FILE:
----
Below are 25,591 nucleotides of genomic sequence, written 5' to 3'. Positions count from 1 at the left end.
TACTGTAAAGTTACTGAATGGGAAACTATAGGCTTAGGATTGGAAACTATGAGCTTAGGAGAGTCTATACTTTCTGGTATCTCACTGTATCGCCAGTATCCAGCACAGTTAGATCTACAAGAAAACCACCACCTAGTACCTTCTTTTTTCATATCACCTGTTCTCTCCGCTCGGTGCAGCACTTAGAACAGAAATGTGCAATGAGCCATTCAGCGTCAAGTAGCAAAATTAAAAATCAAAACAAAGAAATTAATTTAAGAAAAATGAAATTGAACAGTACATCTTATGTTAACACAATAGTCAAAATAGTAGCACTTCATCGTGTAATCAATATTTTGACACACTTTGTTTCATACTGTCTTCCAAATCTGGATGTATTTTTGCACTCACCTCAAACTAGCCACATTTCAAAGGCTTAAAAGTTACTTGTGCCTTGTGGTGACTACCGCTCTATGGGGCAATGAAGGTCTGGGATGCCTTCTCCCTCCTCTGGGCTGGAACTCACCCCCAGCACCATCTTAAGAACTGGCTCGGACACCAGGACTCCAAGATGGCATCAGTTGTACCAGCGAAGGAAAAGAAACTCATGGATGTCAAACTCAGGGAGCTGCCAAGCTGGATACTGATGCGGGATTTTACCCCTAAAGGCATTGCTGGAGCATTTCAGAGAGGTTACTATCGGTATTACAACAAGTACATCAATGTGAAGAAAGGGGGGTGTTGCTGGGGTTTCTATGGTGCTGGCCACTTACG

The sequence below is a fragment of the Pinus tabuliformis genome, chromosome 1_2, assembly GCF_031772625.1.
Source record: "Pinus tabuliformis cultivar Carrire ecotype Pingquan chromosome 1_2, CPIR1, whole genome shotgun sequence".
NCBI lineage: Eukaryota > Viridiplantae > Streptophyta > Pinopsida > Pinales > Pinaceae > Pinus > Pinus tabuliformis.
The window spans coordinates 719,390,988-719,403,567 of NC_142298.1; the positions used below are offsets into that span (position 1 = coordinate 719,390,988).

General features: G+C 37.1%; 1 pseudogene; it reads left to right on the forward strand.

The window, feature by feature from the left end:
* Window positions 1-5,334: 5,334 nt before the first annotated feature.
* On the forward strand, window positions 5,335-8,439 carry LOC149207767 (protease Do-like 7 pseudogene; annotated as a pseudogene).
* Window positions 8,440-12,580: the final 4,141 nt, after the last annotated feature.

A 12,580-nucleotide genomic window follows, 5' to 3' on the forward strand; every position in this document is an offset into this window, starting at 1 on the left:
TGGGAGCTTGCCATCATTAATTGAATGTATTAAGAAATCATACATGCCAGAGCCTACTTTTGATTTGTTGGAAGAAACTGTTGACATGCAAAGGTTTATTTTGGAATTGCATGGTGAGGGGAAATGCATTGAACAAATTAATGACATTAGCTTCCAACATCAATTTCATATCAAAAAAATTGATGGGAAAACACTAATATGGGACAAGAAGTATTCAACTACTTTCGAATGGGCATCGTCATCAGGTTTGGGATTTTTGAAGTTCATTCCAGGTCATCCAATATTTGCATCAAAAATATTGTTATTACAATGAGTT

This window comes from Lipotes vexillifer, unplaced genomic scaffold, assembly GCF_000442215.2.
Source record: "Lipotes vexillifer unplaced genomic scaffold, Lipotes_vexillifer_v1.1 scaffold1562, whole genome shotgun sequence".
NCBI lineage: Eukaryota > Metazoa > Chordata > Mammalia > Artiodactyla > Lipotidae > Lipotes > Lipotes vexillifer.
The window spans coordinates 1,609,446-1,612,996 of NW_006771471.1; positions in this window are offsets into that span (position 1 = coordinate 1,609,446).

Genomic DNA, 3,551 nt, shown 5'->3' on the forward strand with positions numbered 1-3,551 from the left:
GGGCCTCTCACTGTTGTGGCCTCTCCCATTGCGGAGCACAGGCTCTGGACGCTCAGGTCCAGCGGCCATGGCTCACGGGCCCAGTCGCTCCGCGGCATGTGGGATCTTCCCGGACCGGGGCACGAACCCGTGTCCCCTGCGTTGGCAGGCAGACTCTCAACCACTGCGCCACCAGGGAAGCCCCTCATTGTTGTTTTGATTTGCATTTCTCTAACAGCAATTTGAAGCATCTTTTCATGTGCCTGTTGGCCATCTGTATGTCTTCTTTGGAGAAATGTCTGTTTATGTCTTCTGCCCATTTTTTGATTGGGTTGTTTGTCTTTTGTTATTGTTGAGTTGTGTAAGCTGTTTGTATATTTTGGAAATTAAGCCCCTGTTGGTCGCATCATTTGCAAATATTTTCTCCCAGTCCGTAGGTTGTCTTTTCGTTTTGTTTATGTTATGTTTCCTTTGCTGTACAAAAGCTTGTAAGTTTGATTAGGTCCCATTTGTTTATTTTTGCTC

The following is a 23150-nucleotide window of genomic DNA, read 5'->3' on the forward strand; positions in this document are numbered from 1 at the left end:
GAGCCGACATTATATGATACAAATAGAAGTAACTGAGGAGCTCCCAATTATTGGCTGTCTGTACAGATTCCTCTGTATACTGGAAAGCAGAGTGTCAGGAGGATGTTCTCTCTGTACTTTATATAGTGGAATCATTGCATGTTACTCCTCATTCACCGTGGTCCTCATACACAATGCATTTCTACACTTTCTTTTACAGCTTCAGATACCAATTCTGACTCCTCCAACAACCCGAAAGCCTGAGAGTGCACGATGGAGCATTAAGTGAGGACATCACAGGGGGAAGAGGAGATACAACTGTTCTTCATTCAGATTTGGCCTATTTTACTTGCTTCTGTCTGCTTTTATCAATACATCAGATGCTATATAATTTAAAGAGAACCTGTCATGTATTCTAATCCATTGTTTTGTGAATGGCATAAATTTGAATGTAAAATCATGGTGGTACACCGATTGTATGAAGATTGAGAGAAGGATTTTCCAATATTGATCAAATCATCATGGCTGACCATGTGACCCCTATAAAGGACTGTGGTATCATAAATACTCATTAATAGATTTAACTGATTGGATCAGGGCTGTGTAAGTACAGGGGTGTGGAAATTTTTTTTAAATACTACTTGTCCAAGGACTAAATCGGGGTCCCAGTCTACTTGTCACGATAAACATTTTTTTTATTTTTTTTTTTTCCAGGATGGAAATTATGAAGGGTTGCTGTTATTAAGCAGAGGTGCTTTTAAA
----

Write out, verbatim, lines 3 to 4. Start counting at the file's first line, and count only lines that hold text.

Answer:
The sequence below is a fragment of the Pinus tabuliformis genome, chromosome 1_2, assembly GCF_031772625.1.
Source record: "Pinus tabuliformis cultivar Carrire ecotype Pingquan chromosome 1_2, CPIR1, whole genome shotgun sequence".